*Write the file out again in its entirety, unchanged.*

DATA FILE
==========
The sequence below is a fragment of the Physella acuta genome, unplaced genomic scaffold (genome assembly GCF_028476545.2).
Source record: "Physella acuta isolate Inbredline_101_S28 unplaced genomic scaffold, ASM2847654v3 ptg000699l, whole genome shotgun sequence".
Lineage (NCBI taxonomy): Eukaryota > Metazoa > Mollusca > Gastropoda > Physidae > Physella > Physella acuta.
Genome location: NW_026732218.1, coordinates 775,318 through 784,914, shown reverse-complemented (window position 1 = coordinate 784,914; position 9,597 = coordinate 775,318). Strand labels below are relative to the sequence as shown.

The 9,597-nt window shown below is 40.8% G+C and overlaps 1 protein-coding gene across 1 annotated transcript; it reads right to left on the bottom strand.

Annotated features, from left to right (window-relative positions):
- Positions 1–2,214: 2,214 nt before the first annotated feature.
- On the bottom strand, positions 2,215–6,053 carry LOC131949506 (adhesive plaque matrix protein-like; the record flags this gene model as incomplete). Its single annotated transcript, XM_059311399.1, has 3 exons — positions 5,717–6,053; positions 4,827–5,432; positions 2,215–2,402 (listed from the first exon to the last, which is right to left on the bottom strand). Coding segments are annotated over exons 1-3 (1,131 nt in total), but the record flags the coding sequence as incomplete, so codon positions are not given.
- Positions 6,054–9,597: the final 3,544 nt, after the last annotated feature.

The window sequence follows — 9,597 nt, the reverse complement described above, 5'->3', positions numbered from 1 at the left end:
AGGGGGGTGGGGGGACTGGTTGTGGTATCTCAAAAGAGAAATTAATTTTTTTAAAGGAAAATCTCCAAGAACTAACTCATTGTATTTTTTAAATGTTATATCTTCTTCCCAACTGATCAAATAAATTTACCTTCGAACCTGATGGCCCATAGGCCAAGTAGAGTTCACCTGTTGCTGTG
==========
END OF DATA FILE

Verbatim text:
The sequence below is a fragment of the Physella acuta genome, unplaced genomic scaffold (genome assembly GCF_028476545.2).
Source record: "Physella acuta isolate Inbredline_101_S28 unplaced genomic scaffold, ASM2847654v3 ptg000699l, whole genome shotgun sequence".
Lineage (NCBI taxonomy): Eukaryota > Metazoa > Mollusca > Gastropoda > Physidae > Physella > Physella acuta.
Genome location: NW_026732218.1, coordinates 775,318 through 784,914, shown reverse-complemented (window position 1 = coordinate 784,914; position 9,597 = coordinate 775,318). Strand labels below are relative to the sequence as shown.

The 9,597-nt window shown below is 40.8% G+C and overlaps 1 protein-coding gene across 1 annotated transcript; it reads right to left on the bottom strand.

Annotated features, from left to right (window-relative positions):
- Positions 1–2,214: 2,214 nt before the first annotated feature.
- On the bottom strand, positions 2,215–6,053 carry LOC131949506 (adhesive plaque matrix protein-like; the record flags this gene model as incomplete). Its single annotated transcript, XM_059311399.1, has 3 exons — positions 5,717–6,053; positions 4,827–5,432; positions 2,215–2,402 (listed from the first exon to the last, which is right to left on the bottom strand). Coding segments are annotated over exons 1-3 (1,131 nt in total), but the record flags the coding sequence as incomplete, so codon positions are not given.
- Positions 6,054–9,597: the final 3,544 nt, after the last annotated feature.

The window sequence follows — 9,597 nt, the reverse complement described above, 5'->3', positions numbered from 1 at the left end:
AGGGGGGTGGGGGGACTGGTTGTGGTATCTCAAAAGAGAAATTAATTTTTTTAAAGGAAAATCTCCAAGAACTAACTCATTGTATTTTTTAAATGTTATATCTTCTTCCCAACTGATCAAATAAATTTACCTTCGAACCTGATGGCCCATAGGCCAAGTAGAGTTCACCTGTTGCTGTG